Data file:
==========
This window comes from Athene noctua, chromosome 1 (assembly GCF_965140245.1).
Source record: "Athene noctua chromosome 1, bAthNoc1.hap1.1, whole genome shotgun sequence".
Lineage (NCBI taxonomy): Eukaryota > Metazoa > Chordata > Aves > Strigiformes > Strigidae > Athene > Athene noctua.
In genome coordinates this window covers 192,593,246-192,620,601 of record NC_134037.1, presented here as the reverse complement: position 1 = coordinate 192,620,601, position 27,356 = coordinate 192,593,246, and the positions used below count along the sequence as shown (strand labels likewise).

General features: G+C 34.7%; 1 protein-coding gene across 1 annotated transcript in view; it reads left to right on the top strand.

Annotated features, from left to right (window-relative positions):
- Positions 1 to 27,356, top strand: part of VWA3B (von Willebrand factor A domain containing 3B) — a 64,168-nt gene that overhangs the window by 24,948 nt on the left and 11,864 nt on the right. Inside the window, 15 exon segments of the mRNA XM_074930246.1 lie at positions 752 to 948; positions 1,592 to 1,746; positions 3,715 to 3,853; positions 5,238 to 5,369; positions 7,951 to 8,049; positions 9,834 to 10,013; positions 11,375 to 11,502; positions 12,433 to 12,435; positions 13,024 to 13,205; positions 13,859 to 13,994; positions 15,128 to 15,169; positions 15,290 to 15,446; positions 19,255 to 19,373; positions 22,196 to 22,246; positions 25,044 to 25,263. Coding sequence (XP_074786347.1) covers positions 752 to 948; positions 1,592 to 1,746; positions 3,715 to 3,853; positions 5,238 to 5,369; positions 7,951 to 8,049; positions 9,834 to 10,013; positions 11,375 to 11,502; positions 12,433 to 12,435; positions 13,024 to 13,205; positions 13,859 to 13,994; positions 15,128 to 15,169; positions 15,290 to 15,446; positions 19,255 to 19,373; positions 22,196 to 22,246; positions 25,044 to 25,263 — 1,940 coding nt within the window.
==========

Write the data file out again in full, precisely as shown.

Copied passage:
This window comes from Athene noctua, chromosome 1 (assembly GCF_965140245.1).
Source record: "Athene noctua chromosome 1, bAthNoc1.hap1.1, whole genome shotgun sequence".
Lineage (NCBI taxonomy): Eukaryota > Metazoa > Chordata > Aves > Strigiformes > Strigidae > Athene > Athene noctua.
In genome coordinates this window covers 192,593,246-192,620,601 of record NC_134037.1, presented here as the reverse complement: position 1 = coordinate 192,620,601, position 27,356 = coordinate 192,593,246, and the positions used below count along the sequence as shown (strand labels likewise).

General features: G+C 34.7%; 1 protein-coding gene across 1 annotated transcript in view; it reads left to right on the top strand.

Annotated features, from left to right (window-relative positions):
- Positions 1 to 27,356, top strand: part of VWA3B (von Willebrand factor A domain containing 3B) — a 64,168-nt gene that overhangs the window by 24,948 nt on the left and 11,864 nt on the right. Inside the window, 15 exon segments of the mRNA XM_074930246.1 lie at positions 752 to 948; positions 1,592 to 1,746; positions 3,715 to 3,853; positions 5,238 to 5,369; positions 7,951 to 8,049; positions 9,834 to 10,013; positions 11,375 to 11,502; positions 12,433 to 12,435; positions 13,024 to 13,205; positions 13,859 to 13,994; positions 15,128 to 15,169; positions 15,290 to 15,446; positions 19,255 to 19,373; positions 22,196 to 22,246; positions 25,044 to 25,263. Coding sequence (XP_074786347.1) covers positions 752 to 948; positions 1,592 to 1,746; positions 3,715 to 3,853; positions 5,238 to 5,369; positions 7,951 to 8,049; positions 9,834 to 10,013; positions 11,375 to 11,502; positions 12,433 to 12,435; positions 13,024 to 13,205; positions 13,859 to 13,994; positions 15,128 to 15,169; positions 15,290 to 15,446; positions 19,255 to 19,373; positions 22,196 to 22,246; positions 25,044 to 25,263 — 1,940 coding nt within the window.